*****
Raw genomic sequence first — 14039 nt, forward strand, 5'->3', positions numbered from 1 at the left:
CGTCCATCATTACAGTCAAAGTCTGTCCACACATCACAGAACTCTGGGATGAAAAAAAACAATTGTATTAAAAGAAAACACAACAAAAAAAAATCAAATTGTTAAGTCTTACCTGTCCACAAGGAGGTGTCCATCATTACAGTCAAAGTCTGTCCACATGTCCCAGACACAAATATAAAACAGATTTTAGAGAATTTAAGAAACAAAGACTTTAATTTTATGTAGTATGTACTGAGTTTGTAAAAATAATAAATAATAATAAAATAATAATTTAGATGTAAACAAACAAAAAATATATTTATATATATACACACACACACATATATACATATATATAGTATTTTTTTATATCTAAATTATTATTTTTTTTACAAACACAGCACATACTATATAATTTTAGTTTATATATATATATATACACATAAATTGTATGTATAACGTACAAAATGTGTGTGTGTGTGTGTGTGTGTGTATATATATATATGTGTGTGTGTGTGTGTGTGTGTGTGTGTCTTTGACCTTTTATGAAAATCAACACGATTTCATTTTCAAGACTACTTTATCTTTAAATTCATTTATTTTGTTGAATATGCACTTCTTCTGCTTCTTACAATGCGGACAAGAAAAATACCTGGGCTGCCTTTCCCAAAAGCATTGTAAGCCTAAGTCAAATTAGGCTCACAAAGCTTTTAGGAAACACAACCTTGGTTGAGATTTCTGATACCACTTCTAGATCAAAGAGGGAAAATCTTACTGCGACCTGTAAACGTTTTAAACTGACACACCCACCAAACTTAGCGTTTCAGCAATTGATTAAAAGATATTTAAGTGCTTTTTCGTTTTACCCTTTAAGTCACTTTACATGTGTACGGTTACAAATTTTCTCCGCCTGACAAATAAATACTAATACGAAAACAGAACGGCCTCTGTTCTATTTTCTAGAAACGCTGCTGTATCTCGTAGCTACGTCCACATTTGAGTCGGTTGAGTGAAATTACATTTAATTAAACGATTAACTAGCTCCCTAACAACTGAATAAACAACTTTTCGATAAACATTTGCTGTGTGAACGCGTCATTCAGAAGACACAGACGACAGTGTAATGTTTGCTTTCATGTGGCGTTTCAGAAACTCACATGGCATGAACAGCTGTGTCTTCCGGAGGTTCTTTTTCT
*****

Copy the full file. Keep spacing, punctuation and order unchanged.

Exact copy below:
Raw genomic sequence first — 14039 nt, forward strand, 5'->3', positions numbered from 1 at the left:
CGTCCATCATTACAGTCAAAGTCTGTCCACACATCACAGAACTCTGGGATGAAAAAAAACAATTGTATTAAAAGAAAACACAACAAAAAAAAATCAAATTGTTAAGTCTTACCTGTCCACAAGGAGGTGTCCATCATTACAGTCAAAGTCTGTCCACATGTCCCAGACACAAATATAAAACAGATTTTAGAGAATTTAAGAAACAAAGACTTTAATTTTATGTAGTATGTACTGAGTTTGTAAAAATAATAAATAATAATAAAATAATAATTTAGATGTAAACAAACAAAAAATATATTTATATATATACACACACACACATATATACATATATATAGTATTTTTTTATATCTAAATTATTATTTTTTTTACAAACACAGCACATACTATATAATTTTAGTTTATATATATATATATACACATAAATTGTATGTATAACGTACAAAATGTGTGTGTGTGTGTGTGTGTGTGTATATATATATATGTGTGTGTGTGTGTGTGTGTGTGTGTGTCTTTGACCTTTTATGAAAATCAACACGATTTCATTTTCAAGACTACTTTATCTTTAAATTCATTTATTTTGTTGAATATGCACTTCTTCTGCTTCTTACAATGCGGACAAGAAAAATACCTGGGCTGCCTTTCCCAAAAGCATTGTAAGCCTAAGTCAAATTAGGCTCACAAAGCTTTTAGGAAACACAACCTTGGTTGAGATTTCTGATACCACTTCTAGATCAAAGAGGGAAAATCTTACTGCGACCTGTAAACGTTTTAAACTGACACACCCACCAAACTTAGCGTTTCAGCAATTGATTAAAAGATATTTAAGTGCTTTTTCGTTTTACCCTTTAAGTCACTTTACATGTGTACGGTTACAAATTTTCTCCGCCTGACAAATAAATACTAATACGAAAACAGAACGGCCTCTGTTCTATTTTCTAGAAACGCTGCTGTATCTCGTAGCTACGTCCACATTTGAGTCGGTTGAGTGAAATTACATTTAATTAAACGATTAACTAGCTCCCTAACAACTGAATAAACAACTTTTCGATAAACATTTGCTGTGTGAACGCGTCATTCAGAAGACACAGACGACAGTGTAATGTTTGCTTTCATGTGGCGTTTCAGAAACTCACATGGCATGAACAGCTGTGTCTTCCGGAGGTTCTTTTTCT